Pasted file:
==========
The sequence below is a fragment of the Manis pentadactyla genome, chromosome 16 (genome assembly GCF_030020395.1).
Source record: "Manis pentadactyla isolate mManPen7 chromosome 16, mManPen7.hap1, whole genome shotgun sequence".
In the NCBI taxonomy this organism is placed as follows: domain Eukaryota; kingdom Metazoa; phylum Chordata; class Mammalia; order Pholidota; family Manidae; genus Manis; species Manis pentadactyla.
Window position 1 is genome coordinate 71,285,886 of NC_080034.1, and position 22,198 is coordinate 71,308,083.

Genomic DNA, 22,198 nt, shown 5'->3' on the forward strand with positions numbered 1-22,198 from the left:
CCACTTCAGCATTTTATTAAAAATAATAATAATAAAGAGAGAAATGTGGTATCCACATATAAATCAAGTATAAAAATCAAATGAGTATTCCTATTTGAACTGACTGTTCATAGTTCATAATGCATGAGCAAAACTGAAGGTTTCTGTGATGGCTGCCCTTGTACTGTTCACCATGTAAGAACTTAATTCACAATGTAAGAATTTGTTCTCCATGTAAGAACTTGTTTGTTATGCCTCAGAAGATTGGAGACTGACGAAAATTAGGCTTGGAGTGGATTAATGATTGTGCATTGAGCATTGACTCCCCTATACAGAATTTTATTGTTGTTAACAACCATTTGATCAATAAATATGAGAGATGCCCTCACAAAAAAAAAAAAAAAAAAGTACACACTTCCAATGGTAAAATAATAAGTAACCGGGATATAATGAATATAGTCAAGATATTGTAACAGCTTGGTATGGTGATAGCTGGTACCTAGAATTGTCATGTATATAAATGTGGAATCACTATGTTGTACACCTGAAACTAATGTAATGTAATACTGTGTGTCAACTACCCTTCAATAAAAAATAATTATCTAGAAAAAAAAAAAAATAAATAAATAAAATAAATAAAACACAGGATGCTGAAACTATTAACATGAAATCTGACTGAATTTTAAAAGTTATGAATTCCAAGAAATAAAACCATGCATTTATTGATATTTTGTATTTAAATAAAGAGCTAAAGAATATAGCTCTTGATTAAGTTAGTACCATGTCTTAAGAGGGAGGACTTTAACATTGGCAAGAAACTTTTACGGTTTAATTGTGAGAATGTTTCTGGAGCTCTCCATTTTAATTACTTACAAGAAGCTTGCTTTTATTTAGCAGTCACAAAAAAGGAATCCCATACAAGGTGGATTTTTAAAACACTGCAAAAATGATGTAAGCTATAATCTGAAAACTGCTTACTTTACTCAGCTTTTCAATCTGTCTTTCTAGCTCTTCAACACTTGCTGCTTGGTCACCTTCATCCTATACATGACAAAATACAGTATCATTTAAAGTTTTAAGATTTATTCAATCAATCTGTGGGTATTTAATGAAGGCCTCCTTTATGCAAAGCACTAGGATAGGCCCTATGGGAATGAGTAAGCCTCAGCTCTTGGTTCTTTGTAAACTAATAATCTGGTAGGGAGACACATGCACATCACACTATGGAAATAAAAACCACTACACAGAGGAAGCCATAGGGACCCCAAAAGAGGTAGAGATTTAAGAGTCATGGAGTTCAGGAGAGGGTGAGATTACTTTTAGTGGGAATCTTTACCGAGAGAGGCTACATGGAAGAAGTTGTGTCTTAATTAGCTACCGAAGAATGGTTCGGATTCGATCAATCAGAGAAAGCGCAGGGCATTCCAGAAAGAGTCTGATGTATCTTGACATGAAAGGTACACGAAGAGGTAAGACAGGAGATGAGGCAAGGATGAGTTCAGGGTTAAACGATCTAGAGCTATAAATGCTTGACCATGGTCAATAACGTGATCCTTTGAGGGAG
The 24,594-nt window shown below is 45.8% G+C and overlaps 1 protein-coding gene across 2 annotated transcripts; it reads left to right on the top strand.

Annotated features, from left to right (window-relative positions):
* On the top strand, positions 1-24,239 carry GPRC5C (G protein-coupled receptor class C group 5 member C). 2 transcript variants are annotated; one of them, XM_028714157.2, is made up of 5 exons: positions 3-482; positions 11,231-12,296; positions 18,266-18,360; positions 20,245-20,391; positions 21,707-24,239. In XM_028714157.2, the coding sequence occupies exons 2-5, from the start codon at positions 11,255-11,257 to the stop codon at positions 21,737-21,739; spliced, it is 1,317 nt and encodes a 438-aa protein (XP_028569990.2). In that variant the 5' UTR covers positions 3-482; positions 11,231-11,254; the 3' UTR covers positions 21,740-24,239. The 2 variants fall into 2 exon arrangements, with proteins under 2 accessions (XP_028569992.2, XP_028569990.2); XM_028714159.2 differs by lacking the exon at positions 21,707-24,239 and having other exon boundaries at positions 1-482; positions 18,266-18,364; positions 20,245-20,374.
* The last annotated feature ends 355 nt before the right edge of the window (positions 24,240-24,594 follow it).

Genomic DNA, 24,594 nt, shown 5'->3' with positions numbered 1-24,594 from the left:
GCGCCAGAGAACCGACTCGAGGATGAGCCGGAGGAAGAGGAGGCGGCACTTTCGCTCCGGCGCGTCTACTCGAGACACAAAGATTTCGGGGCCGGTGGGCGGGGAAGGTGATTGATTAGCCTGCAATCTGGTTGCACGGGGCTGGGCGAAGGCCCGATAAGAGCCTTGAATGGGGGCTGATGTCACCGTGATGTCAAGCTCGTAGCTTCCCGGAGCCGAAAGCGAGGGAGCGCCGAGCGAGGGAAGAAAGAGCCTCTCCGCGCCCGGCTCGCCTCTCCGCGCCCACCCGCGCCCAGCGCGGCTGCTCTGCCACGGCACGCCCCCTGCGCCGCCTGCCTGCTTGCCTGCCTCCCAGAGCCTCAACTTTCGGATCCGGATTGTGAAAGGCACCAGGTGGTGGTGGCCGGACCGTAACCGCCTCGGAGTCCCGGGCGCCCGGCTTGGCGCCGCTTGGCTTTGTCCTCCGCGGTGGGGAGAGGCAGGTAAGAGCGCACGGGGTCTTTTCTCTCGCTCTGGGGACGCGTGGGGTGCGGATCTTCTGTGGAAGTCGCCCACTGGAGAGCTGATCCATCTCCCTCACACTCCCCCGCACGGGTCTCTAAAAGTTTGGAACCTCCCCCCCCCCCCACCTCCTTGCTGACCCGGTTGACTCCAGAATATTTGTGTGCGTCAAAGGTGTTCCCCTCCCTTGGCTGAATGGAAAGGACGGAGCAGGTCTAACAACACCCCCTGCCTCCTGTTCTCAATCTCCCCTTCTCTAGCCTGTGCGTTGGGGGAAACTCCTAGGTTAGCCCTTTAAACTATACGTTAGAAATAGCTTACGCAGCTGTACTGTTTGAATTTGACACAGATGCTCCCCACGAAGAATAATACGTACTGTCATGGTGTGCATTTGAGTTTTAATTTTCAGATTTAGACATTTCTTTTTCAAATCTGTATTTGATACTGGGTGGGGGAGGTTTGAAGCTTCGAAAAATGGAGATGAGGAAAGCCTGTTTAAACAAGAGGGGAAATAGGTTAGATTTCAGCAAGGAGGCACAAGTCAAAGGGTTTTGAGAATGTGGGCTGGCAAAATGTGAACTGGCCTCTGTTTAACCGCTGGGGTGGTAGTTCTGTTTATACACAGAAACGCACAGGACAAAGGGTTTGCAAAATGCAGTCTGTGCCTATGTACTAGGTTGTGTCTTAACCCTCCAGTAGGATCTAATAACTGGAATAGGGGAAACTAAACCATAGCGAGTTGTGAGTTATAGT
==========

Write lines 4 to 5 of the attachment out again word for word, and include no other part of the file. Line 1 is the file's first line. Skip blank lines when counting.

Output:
Window position 1 is genome coordinate 71,285,886 of NC_080034.1, and position 22,198 is coordinate 71,308,083.

Genomic DNA, 22,198 nt, shown 5'->3' on the forward strand with positions numbered 1-22,198 from the left: